Nyemaster Goode, P.C.

What Employers of Military Reservists Need to Know About the Government Shutdown

By Kristina M. Stanger

If you employ military reservists, your plans to support your employee’s attendance at weekend drill duty may now be thwarted. Due to the government shutdown, your service member employee may not be in combat boots this weekend (or this month). Although a number of Iowa National Guard technicians were recalled to duty from furlough on October 7, this recall did not apply to many service member employees with full-time jobs in the private sector. Although some units are postponing duty, other service members are reporting for duty as ordered. This can be confusing to service members and employers alike, and much of the impact of the shutdown depends on the service members’ military status and specific funding streams. Consequently, your employee’s scheduled drill or training may be postponed this month and in the future until the government shutdown resolves. Here are some tips for addressing issues that may arise, consistent with the Uniformed Services Employment and Reemployment Rights Act (USERRA):

How do you know if your service member employee is affected? Ask him or her. Open communication on the developing situation is best. Asking your service member employee whether his or her schedule has changed is acceptable and encouraged under the law. Be prepared to make scheduling adjustments as you must release the service member for any scheduled (or rescheduled) duty. You may also contact the unit’s Commander to verify schedule changes or to determine if there is any additional information he or she can provide.

Is the employee required to provide you with notice of changes to his or her duty? Yes. While your employee has a duty to keep you informed about his or her military duty, please keep in mind your employee may not know whether drills are postponed or when or if any postponed duty will be rescheduled. Service members should be providing you as much information about schedule changes as reasonably practicable under the circumstances.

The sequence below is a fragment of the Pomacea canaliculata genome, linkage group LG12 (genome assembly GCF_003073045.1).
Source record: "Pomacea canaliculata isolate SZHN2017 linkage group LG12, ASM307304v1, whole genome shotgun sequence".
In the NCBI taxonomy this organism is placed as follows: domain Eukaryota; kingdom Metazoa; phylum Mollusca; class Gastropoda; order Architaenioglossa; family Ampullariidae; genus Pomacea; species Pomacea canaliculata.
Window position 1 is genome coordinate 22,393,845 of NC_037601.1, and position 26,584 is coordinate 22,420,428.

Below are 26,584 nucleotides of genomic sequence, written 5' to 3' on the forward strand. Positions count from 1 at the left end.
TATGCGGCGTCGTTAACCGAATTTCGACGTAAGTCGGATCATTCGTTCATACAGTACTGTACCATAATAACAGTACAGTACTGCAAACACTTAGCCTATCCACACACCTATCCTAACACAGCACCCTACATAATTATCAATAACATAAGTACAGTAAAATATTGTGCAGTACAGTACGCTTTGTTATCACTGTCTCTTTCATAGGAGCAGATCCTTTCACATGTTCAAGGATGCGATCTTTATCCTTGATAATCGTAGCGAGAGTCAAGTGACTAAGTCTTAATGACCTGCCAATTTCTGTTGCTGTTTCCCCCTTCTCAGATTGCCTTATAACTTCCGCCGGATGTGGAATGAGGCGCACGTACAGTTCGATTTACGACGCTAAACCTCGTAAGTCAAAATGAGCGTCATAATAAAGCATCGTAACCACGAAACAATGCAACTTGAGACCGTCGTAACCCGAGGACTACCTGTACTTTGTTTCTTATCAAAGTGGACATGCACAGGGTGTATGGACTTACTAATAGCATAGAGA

How can you prepare for a continuing change in plans for your business and your service member employee? Service member employees are entitled to flexibility with postponed or rescheduled duty. Changes may be announced at the last minute and may be in the form of an oral notice or a “Commander’s letter.” These are legally proper forms of notification in these circumstances and you should not expect to see “white paper” or hard copy military orders, for example. In some circumstances, these changes may benefit your business as the service member employee may now be available to cover an additional shift or hours this month. Also, some service member employees may be looking for additional hours, given that postponed duty equals postponed military pay.

What should you expect as an employer moving forward? If your employee’s military duty is rescheduled, some of the duty may overlap with typical private sector “work days.” For example, where a service member’s weekend drill duty may not have previously affected his or her work hours or your schedule because this employee works a traditional Monday through Friday work week, a service member may now be required to conduct the postponed duty on a Monday or Friday or four days in a row. This could happen as early as November’s previously scheduled drill weekend. Under the law, employers must accommodate these changes and may not discriminate against their service member employee.

For more information regarding USERRA's requirements, your military leave employment policy, and employee benefits questions, contact Nyemaster Goode's attorneys at 515-283-3100 or www.nyemaster.com.


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